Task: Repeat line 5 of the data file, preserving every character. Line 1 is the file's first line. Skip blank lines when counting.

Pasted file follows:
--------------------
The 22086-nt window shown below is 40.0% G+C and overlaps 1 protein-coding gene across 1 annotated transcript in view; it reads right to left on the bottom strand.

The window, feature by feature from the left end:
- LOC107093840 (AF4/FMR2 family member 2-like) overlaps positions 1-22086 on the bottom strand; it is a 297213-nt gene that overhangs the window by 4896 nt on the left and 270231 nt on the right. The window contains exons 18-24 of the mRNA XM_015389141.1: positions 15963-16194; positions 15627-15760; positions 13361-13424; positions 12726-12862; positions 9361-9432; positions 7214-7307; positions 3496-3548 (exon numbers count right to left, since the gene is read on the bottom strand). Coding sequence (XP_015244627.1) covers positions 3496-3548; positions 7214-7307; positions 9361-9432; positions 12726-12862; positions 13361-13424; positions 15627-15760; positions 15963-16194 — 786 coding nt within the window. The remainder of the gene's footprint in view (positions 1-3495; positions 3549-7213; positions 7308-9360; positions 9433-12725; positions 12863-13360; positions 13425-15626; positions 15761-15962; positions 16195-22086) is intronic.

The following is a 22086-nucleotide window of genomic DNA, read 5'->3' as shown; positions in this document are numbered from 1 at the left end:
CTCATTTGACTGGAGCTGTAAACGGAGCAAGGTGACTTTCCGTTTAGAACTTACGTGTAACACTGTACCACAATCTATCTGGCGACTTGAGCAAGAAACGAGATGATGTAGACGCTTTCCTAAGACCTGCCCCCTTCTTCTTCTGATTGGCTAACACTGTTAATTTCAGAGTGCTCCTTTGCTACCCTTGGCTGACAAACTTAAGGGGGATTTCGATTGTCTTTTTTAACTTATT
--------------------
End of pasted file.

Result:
CTCATTTGACTGGAGCTGTAAACGGAGCAAGGTGACTTTCCGTTTAGAACTTACGTGTAACACTGTACCACAATCTATCTGGCGACTTGAGCAAGAAACGAGATGATGTAGACGCTTTCCTAAGACCTGCCCCCTTCTTCTTCTGATTGGCTAACACTGTTAATTTCAGAGTGCTCCTTTGCTACCCTTGGCTGACAAACTTAAGGGGGATTTCGATTGTCTTTTTTAACTTATT